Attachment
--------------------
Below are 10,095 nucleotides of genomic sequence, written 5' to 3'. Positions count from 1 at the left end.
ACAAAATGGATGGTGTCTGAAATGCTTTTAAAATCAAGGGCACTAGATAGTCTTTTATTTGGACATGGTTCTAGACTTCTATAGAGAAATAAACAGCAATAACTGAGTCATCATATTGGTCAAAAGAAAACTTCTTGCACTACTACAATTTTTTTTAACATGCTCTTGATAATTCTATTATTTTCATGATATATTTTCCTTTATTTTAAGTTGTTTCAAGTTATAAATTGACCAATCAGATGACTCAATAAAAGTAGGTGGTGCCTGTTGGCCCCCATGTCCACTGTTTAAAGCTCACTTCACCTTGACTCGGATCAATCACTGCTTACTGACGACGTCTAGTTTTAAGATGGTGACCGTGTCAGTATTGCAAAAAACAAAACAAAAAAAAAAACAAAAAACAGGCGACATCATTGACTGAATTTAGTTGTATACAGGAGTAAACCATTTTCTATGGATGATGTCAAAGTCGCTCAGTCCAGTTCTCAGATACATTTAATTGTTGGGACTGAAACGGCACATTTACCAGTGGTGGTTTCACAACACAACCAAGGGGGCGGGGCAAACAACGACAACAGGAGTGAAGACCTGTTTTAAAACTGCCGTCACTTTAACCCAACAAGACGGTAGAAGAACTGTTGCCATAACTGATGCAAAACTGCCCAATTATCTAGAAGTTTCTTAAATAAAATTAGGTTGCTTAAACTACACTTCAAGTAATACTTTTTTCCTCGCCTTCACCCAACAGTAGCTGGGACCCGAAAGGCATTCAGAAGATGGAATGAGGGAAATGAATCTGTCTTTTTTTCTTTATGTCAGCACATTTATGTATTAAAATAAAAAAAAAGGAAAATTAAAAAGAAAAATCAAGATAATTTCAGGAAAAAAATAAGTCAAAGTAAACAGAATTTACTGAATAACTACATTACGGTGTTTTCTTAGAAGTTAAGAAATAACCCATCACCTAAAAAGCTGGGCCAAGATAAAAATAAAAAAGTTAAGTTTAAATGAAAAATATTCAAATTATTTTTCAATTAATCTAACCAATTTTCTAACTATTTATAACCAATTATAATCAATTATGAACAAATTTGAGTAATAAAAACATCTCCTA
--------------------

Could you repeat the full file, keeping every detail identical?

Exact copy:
Below are 10,095 nucleotides of genomic sequence, written 5' to 3'. Positions count from 1 at the left end.
ACAAAATGGATGGTGTCTGAAATGCTTTTAAAATCAAGGGCACTAGATAGTCTTTTATTTGGACATGGTTCTAGACTTCTATAGAGAAATAAACAGCAATAACTGAGTCATCATATTGGTCAAAAGAAAACTTCTTGCACTACTACAATTTTTTTTAACATGCTCTTGATAATTCTATTATTTTCATGATATATTTTCCTTTATTTTAAGTTGTTTCAAGTTATAAATTGACCAATCAGATGACTCAATAAAAGTAGGTGGTGCCTGTTGGCCCCCATGTCCACTGTTTAAAGCTCACTTCACCTTGACTCGGATCAATCACTGCTTACTGACGACGTCTAGTTTTAAGATGGTGACCGTGTCAGTATTGCAAAAAACAAAACAAAAAAAAAAACAAAAAACAGGCGACATCATTGACTGAATTTAGTTGTATACAGGAGTAAACCATTTTCTATGGATGATGTCAAAGTCGCTCAGTCCAGTTCTCAGATACATTTAATTGTTGGGACTGAAACGGCACATTTACCAGTGGTGGTTTCACAACACAACCAAGGGGGCGGGGCAAACAACGACAACAGGAGTGAAGACCTGTTTTAAAACTGCCGTCACTTTAACCCAACAAGACGGTAGAAGAACTGTTGCCATAACTGATGCAAAACTGCCCAATTATCTAGAAGTTTCTTAAATAAAATTAGGTTGCTTAAACTACACTTCAAGTAATACTTTTTTCCTCGCCTTCACCCAACAGTAGCTGGGACCCGAAAGGCATTCAGAAGATGGAATGAGGGAAATGAATCTGTCTTTTTTTCTTTATGTCAGCACATTTATGTATTAAAATAAAAAAAAAGGAAAATTAAAAAGAAAAATCAAGATAATTTCAGGAAAAAAATAAGTCAAAGTAAACAGAATTTACTGAATAACTACATTACGGTGTTTTCTTAGAAGTTAAGAAATAACCCATCACCTAAAAAGCTGGGCCAAGATAAAAATAAAAAAGTTAAGTTTAAATGAAAAATATTCAAATTATTTTTCAATTAATCTAACCAATTTTCTAACTATTTATAACCAATTATAATCAATTATGAACAAATTTGAGTAATAAAAACATCTCCTA